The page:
Recent analyst videos
Latest reports More
European mobile service revenue growth improved once more in Q1, rising 1.1ppts to -1.6%, continuing a trend of underlying growth improvement that started in Q3 2014. The improvement was mainly driven by easing declines in France and Italy but deteriorating performance in Spain meant that Europe-wide growth did not improve by as much as in the last two quarters
Pricing stabilisation appears again to be the main driver of recovery (in those countries that are recovering) with more rational pricing allowing operators to monetise rapid data usage growth. However, more price cut moves have been made in France since the end of the quarter, Italy remains an inherently unstable market and Spain again suffered this quarter from convergence discounts
As data usage continues to grow rapidly, customer concern for high quality data networks increases, which makes investment in superior 4G networks a clearer differentiator for operators to convey to customers. The UK market leads the EU5 in this regard, and has taken advantage through rationally priced tiered data plans, but this effect spreading to the rest of the EU5 is a source of optimism as 4G roll-outs continue across Europe
The UK broadband market remained strong in Q1 2015, backed up by healthy volumes, with a modest weakness in ARPU causing revenue growth to slow to 4.5% from 5.7% in the previous quarter. ARPU growth was particularly weak at BT and Virgin Media, with part of this due to one-off factors, but part due to the dilutive effect of increased promotional activity
Broadband volumes continued to modestly accelerate, pay TV volumes modestly decelerated and line rental growth levelled off. The highlight was high speed broadband, with market net adds continuing to rise, driven by increased marketing and BT’s roll-out reaching more rural areas where the speed improvement is more marked
Since the end of the quarter, Vodafone launched a new consumer dual play product. Launch pricing is at the bottom end of the current price curve, but not well below it, suggesting that it is wisely imitating EE’s approach of cross-selling a profitable product as opposed to deep discounting on broadband to build mobile market share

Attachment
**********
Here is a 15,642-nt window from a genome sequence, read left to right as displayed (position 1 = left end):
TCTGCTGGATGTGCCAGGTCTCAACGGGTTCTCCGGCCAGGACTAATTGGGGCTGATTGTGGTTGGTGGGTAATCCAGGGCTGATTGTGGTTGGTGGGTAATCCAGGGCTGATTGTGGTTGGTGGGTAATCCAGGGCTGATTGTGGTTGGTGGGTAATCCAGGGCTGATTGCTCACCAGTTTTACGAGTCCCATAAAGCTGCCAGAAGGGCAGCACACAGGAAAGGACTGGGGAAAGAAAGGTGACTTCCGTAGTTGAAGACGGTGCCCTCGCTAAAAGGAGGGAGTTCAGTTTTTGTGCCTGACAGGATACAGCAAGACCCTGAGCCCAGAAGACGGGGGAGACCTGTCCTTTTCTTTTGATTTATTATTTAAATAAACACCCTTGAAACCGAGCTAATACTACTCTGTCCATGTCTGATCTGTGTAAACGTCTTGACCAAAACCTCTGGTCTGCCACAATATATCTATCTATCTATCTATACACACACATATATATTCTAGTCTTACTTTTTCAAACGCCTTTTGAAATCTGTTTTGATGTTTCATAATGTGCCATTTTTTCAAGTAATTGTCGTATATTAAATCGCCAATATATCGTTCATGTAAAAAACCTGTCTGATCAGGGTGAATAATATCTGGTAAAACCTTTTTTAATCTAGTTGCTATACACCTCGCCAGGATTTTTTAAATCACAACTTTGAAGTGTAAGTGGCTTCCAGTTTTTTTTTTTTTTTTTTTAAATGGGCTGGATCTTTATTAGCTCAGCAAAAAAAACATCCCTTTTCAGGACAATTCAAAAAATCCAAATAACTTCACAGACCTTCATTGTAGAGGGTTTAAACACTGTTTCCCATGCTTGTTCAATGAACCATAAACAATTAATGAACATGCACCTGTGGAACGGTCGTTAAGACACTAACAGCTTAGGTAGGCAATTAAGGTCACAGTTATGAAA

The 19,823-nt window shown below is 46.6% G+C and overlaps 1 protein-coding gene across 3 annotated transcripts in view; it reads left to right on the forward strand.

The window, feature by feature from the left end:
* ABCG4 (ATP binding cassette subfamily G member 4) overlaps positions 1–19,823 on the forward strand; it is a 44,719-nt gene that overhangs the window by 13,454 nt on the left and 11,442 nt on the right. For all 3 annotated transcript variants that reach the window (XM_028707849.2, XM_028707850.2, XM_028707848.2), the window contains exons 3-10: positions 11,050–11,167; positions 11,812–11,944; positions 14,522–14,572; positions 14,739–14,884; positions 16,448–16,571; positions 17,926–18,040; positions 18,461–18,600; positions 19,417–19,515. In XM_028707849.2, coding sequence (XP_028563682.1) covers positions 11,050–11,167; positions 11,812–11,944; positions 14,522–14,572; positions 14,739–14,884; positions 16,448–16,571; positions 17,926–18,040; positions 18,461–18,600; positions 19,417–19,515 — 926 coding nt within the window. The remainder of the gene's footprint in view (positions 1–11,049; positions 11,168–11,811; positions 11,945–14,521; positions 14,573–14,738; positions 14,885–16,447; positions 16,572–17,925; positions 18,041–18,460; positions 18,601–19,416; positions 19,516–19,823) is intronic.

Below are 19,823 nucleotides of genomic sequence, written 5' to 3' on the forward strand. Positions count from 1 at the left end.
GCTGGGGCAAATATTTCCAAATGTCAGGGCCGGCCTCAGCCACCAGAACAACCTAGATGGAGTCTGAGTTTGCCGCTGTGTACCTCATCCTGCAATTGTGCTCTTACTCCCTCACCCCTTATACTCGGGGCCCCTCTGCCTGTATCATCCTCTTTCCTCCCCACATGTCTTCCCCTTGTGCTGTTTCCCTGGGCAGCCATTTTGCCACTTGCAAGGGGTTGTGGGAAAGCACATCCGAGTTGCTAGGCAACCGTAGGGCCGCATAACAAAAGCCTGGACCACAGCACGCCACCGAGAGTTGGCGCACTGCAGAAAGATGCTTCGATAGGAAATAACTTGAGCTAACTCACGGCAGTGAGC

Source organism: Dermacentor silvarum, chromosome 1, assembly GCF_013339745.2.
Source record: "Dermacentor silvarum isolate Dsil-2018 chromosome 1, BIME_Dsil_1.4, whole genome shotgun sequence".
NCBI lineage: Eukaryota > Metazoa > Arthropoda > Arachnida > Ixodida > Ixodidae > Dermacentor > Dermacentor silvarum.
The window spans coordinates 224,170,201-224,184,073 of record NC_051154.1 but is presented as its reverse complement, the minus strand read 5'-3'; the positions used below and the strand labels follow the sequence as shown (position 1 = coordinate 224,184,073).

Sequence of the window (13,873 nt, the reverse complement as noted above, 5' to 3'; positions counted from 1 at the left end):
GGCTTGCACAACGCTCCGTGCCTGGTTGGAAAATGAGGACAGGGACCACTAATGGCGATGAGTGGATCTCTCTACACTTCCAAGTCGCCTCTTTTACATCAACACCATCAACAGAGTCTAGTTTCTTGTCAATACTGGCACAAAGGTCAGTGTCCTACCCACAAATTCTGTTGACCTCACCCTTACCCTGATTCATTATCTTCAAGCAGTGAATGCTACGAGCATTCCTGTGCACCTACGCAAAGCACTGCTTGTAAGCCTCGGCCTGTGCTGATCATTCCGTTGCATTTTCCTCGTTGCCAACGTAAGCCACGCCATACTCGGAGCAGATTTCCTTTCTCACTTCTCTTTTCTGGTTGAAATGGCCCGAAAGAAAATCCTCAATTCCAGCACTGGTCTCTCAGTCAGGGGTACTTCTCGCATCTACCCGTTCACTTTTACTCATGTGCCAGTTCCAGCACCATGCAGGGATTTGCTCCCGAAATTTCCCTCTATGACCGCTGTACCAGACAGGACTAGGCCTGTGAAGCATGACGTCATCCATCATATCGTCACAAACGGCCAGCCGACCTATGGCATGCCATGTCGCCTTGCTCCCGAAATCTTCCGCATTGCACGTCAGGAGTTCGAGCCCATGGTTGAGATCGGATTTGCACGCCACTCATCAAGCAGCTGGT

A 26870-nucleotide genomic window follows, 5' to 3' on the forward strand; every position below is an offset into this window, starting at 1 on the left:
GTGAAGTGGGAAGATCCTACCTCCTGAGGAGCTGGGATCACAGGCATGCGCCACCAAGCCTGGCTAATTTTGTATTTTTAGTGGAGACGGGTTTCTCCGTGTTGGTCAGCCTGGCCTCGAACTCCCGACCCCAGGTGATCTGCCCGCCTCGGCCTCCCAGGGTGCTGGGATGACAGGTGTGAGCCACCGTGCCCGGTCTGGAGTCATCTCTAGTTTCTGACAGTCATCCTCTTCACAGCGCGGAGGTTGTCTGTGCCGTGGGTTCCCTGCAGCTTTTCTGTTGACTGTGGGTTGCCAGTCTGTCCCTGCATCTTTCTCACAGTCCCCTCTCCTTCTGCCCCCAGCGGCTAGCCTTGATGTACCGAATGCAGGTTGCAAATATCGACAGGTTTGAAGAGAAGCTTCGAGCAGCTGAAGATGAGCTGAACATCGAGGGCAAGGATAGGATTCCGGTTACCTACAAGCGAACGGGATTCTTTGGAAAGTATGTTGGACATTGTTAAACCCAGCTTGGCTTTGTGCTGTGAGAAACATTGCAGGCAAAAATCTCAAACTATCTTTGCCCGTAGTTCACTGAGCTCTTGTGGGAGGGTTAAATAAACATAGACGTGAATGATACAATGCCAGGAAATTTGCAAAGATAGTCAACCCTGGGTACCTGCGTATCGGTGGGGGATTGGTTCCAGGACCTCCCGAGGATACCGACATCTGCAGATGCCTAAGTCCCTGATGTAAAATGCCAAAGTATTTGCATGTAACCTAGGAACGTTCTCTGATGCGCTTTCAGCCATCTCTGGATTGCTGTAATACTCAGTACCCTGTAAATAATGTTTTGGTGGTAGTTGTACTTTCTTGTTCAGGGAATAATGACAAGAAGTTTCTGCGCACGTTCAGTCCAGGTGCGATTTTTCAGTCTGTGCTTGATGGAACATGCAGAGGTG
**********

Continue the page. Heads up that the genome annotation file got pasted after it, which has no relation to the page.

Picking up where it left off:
Apple has confirmed the launch of Apple Music, its streaming music service, available on iOS devices by the end of June, and later on Android. Priced at the same level as Spotify’s premium tier and lacking a free ad-supported offer, much hinges on the appeal of its curation tools.
Other key announcements included a news app, the roll-out of Apple Pay to the UK, improvements to maps, and new operating systems for Mac, iPhone/iPad and Watch.
The main theme was one of increasing intelligence in services, with Music and News both being curated and the software getting better at understanding and predicting user needs. This is a necessary step to prepare for the next wave of consumer technology: wearables and connected devices.
UK mobile service revenue growth continued to improve, rising to 1.2% in Q1, a modest figure but still the best of the five largest European mobile markets, albeit weaker than the UK consumer fixed line market (4%-5%)
O2 continued to be the strongest grower of the ‘big 3’, and maintained over 40% share of contract net adds. Both Vodafone and EE appear to have suffered from the demise of Phones 4U, having been its biggest (and latterly its only) network operator suppliers. EE is also suffering from the gradual withdrawal of its Orange and T-Mobile brands, which is forcing it to work harder to both attract and retain customers
Vodafone launched a competitively priced consumer fixed broadband offer on 10 June. EE has shown that there is an opportunity for Vodafone to have some limited success cross-selling broadband through its shops, but O2's mobile-only success and EE's struggles in its mobile business suggest that this will not drive improved mobile performance
After a testing 2013, which saw an 11% fall in audience share of main Channel 4, 2014 has seen a £30 million increase in total revenues to £938 million and return to financial surplus for the first time since 2011
Channel 4 is much more challenged than any other PSB group as well as much of the non-PSB sector by the steep recent decline in viewing among younger age-groups, yet has stuck close to its public service remit of reaching out to the 16-34s and a wide selection of minorities while maintaining its investments in programme origination
A buoyant TV advertising climate, innovative approach to content investment and focus within the digital space on getting to grips with the changing viewing behaviours of the 16-34s point to strong revenue growth in 2015
DVDs are a core Amazon product, of which it is one of the largest retailers – the challenge is to sustain this position throughout the on-going transition to digital formats
Amazon Prime Instant Video’s first purpose is to help the transition by building Amazon’s digital video retail ecosystem. As part of the loss leader Prime bundle it also supports increased customer retail expenditure and stickiness
Despite strong headline growth in Prime membership and some high profile content, the streaming service has yet to generate significant consumer interest. Prime’s net cost is likely to rise as Amazon must finance content to meet rising consumer expectation while suffering competitive price pressures on the bundle